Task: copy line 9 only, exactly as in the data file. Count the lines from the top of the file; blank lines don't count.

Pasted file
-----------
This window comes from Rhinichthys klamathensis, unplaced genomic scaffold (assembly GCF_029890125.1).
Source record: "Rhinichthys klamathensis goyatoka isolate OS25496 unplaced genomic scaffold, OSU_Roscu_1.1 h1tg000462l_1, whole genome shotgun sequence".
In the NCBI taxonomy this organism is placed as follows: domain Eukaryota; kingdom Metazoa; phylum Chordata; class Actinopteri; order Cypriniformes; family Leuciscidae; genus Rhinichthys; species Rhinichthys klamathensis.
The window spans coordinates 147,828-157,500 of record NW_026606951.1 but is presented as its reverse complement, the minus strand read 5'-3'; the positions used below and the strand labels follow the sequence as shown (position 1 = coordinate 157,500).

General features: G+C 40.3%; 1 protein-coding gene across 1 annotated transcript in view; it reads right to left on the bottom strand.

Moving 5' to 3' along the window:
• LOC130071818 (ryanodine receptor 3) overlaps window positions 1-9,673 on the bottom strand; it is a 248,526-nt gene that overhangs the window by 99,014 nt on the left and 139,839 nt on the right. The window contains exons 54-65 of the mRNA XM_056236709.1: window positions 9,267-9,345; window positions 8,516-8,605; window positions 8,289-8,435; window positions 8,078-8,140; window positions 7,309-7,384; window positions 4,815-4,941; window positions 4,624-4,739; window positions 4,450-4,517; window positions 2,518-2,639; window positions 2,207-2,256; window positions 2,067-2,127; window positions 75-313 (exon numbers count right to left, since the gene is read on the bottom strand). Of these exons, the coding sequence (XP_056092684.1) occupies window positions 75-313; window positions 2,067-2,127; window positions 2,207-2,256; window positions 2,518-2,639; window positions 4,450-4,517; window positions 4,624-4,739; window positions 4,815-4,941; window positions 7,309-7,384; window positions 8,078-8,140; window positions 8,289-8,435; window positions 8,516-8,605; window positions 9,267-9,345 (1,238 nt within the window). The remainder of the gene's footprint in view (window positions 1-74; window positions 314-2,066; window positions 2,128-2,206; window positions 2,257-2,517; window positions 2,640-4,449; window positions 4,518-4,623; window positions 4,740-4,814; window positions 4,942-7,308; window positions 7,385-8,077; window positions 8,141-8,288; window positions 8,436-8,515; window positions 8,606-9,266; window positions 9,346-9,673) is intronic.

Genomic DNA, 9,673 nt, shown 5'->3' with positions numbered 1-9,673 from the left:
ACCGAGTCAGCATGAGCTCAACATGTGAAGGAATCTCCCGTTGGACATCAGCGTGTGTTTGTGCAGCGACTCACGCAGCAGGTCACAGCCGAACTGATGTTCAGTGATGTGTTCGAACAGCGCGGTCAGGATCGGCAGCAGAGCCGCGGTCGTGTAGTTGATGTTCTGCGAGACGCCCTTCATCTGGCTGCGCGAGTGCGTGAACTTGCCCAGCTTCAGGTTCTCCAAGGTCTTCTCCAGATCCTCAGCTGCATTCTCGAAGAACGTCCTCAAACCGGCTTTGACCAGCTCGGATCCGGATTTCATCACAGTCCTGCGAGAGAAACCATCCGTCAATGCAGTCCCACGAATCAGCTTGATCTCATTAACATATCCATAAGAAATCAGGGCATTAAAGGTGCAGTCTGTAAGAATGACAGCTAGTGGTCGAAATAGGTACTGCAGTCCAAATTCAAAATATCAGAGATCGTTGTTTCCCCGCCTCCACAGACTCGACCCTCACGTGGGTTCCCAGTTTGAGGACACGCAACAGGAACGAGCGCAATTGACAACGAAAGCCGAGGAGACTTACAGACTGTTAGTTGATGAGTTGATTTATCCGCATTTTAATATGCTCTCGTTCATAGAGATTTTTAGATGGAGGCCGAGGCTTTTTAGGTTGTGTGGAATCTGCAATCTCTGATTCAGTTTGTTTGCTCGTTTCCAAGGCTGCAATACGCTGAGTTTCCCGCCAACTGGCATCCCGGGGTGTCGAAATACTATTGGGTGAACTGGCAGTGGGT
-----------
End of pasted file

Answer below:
ACCGAGTCAGCATGAGCTCAACATGTGAAGGAATCTCCCGTTGGACATCAGCGTGTGTTTGTGCAGCGACTCACGCAGCAGGTCACAGCCGAACTGATGTTCAGTGATGTGTTCGAACAGCGCGGTCAGGATCGGCAGCAGAGCCGCGGTCGTGTAGTTGATGTTCTGCGAGACGCCCTTCATCTGGCTGCGCGAGTGCGTGAACTTGCCCAGCTTCAGGTTCTCCAAGGTCTTCTCCAGATCCTCAGCTGCATTCTCGAAGAACGTCCTCAAACCGGCTTTGACCAGCTCGGATCCGGATTTCATCACAGTCCTGCGAGAGAAACCATCCGTCAATGCAGTCCCACGAATCAGCTTGATCTCATTAACATATCCATAAGAAATCAGGGCATTAAAGGTGCAGTCTGTAAGAATGACAGCTAGTGGTCGAAATAGGTACTGCAGTCCAAATTCAAAATATCAGAGATCGTTGTTTCCCCGCCTCCACAGACTCGACCCTCACGTGGGTTCCCAGTTTGAGGACACGCAACAGGAACGAGCGCAATTGACAACGAAAGCCGAGGAGACTTACAGACTGTTAGTTGATGAGTTGATTTATCCGCATTTTAATATGCTCTCGTTCATAGAGATTTTTAGATGGAGGCCGAGGCTTTTTAGGTTGTGTGGAATCTGCAATCTCTGATTCAGTTTGTTTGCTCGTTTCCAAGGCTGCAATACGCTGAGTTTCCCGCCAACTGGCATCCCGGGGTGTCGAAATACTATTGGGTGAACTGGCAGTGGGT